By shifting to a more traditional story structure, though, the series falls into the trap of simply doing what everyone else does. The first season is remarkable, in part, because it doesn't really feel like much else that's been produced for fantasy television. By contrast, the second season of The Witcher feels like every other high fantasy show out right now. Hell, I watched this season in and around episodes of Amazon's The Wheel of Time and the two shows felt interchangeable. "Are these cloaked woman the mages of this town or the mages of that town?" That special spark of the show was lost.

In its place: another generic storyline of good protecting against evil. here the first season was big on myths and monsters, letting Geralt fight all manner of beasts as it fleshed out the world, this time around Geralt is totally in protector mode, focused on Ciri. For her part Ciri goes through the standard, "I'm an orphan now so I need to toughen up" arc mixed with the "this girl can be just as good as the boys" storyline. It all culminates in a "Ciri gets possessed by evil" plot and if you expected the show to do anything other than the usual, "hero implores the girl trapped inside her body to 'fight it'" shtick then you expected wrong. It was as generic and trope-riddled as you would expect.

That's not to say everything about this season was bad. The production quality is just as good as before, with plenty of lovely sets that still evoke the feel of a lived in world. The costuming is great, the action is solid, and the whole of the show feels rich and inviting. This is one place where The Witcher excels over The Wheel of Time as this show feels like it has a bigger budget and more of it was put on screen than Amazon's "slightly better than the CW" production values.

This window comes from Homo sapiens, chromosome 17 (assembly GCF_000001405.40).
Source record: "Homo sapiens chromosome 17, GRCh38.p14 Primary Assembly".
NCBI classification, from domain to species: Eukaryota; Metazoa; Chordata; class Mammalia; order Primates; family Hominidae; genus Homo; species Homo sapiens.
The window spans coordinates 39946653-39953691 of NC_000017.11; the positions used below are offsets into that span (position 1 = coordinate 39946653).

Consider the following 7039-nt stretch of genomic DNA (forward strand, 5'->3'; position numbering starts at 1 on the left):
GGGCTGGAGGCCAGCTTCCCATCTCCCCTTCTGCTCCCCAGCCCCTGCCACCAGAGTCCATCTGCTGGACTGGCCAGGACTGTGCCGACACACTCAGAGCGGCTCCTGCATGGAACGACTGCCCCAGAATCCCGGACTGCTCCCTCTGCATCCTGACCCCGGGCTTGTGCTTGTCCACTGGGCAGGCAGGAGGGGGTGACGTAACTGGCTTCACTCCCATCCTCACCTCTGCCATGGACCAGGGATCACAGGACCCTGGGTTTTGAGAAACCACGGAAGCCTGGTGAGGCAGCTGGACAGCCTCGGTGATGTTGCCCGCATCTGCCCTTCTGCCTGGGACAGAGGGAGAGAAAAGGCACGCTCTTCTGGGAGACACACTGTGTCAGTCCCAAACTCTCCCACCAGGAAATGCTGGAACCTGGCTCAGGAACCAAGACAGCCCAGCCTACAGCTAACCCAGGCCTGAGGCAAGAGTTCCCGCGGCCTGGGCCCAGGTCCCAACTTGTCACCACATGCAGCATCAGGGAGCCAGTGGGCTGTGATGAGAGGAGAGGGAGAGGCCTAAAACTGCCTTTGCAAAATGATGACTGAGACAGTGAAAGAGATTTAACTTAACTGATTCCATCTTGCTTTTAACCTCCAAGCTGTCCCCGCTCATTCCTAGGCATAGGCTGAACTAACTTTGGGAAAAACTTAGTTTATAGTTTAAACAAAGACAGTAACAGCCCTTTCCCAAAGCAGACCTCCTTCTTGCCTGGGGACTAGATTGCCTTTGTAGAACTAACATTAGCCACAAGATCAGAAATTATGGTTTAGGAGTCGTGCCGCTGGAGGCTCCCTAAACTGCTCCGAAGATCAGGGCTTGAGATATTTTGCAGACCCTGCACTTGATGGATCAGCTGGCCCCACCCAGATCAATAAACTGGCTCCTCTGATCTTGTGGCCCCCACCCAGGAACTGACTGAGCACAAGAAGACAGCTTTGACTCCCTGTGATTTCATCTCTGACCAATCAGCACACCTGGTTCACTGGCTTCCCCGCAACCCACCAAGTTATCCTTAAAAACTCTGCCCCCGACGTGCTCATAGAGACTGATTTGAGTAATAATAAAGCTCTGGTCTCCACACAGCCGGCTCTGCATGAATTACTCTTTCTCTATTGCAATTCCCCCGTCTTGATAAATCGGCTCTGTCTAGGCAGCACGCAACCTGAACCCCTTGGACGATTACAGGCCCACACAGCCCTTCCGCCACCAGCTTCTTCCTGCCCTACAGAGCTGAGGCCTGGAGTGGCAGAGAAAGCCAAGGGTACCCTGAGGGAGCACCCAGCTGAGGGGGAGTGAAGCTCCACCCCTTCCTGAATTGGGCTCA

And the cast is as solid as you'd expect. Yennifer doesn't get nearly as much to do this time around, and her arc isn't as interesting -- she's basically put in the place of "villain flunky", which doesn't feel like a great fit for her character -- but actress Anya Chalotra plays her well. Ciri is still developing as a character, and she's certainly stuck with the arc that feels the least interesting (even if she's in most of the scenes of the show), but you can tell actress Freya Allan is game for whatever the show throws at her. Meanwhile, Henry Cavill is, as always, the back bone of the show. His performance is gruff and gravely but there's deep emotions, and solid acting, all beneath the surface. He can say more with a grunt than all the other characters can with pages of dialogue.

There are plenty of moments individually that work really well. Any time the bard, Jaskier (Joey Batey), shows up is a treat, even if he's not in this season as much as last season), and there are still some twisty moments that play really well (the eventual play of the Deathless Mother is at least somewhat interesting). Some episodes work well enough, and there are scenes, characters, and interactions I liked. The problem is that so much of it just kind of blends together; there aren't as many solid individual episodes I can remember, or solid storylines that, on their own, works so well individually. By moving into a fully serialized story the show sacrificed the individual episodes that carried and pushed forward the first season. We're hard on the Ciri story, so we get eight episodes effectively all about her instead of eight about the world of The Witcher. The show invests it all on Ciri, make or break, and it very much breaks under the strain.

I didn't hate the second season of The Witcher but I also didn't love it nearly as much as what came before. It's fine, and still a very decent fantasy drama. After the heights of the first season, a perfectly engineered eight episodes of story, it's just sad to see the show settle into a groove that doesn't really suit it. I'm sure plenty of people will like that the producers refocused the show and took their feedback to make something more linear and serialized. For me, though, the second season just doesn't hold a candle to the what came before.